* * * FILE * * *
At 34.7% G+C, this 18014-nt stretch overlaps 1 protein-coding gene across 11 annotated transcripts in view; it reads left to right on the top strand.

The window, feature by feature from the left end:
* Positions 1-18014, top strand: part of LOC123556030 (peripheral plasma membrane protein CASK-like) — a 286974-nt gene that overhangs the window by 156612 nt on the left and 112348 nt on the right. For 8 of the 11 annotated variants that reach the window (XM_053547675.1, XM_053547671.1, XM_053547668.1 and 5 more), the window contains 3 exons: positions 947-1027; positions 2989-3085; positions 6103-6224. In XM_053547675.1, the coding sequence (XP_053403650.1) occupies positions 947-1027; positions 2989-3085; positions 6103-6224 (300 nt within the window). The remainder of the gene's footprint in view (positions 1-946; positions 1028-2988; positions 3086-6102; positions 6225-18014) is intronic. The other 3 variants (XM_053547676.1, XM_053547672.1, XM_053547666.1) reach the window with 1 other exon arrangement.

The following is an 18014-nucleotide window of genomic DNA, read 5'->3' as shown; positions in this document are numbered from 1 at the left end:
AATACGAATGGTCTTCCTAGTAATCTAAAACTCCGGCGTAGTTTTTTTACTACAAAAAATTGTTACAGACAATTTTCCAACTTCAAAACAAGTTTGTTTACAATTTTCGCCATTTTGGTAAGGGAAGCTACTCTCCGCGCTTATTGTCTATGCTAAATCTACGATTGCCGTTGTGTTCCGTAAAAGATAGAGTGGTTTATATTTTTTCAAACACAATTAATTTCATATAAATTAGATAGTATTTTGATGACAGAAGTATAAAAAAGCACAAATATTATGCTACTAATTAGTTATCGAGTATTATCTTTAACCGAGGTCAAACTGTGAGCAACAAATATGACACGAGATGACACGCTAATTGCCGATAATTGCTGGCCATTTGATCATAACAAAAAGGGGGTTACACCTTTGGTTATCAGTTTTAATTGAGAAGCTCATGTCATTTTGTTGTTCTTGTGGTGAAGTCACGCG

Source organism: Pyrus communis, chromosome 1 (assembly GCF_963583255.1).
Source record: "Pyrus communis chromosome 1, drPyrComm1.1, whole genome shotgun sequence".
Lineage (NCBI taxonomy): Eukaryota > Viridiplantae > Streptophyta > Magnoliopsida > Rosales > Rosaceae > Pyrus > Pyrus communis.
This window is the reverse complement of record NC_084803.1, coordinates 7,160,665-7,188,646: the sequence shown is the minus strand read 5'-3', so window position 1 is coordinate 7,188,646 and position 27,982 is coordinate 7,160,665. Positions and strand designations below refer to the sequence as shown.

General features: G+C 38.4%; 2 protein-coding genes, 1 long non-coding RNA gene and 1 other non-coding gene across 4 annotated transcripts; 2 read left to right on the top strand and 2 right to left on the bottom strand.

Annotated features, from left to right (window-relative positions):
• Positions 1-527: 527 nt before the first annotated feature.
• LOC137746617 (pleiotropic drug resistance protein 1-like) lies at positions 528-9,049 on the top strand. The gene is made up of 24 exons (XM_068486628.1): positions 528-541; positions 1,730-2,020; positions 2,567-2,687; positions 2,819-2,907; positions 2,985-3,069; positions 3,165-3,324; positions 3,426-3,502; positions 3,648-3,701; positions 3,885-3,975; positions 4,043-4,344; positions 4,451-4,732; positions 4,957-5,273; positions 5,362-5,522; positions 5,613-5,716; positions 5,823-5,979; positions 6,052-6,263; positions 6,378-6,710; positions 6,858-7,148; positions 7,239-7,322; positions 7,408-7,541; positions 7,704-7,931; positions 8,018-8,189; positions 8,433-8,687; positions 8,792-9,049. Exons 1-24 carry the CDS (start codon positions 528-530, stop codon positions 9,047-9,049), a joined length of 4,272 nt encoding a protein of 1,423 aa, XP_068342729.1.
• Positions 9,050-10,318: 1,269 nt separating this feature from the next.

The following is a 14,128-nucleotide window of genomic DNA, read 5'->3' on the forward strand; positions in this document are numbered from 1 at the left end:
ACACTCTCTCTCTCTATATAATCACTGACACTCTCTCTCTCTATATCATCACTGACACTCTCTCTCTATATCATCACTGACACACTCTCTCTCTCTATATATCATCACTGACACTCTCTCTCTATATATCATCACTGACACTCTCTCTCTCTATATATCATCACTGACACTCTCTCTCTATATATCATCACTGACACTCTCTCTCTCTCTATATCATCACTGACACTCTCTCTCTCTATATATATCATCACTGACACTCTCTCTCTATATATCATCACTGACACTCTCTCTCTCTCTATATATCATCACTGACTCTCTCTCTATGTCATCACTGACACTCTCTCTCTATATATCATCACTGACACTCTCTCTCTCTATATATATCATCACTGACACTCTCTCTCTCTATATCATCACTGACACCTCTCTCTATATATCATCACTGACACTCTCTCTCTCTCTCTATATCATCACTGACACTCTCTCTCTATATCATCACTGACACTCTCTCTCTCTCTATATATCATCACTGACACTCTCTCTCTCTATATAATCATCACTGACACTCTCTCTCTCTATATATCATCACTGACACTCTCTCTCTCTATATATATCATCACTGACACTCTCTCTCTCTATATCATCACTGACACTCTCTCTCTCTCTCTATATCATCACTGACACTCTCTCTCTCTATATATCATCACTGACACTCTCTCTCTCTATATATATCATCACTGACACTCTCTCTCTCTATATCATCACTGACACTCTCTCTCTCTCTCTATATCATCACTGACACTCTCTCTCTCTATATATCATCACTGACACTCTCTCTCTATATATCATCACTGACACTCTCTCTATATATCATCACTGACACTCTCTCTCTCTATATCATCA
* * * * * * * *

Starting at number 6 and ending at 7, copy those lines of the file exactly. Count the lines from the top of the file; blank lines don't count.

Source organism: Pyrus communis, chromosome 1 (assembly GCF_963583255.1).
Source record: "Pyrus communis chromosome 1, drPyrComm1.1, whole genome shotgun sequence".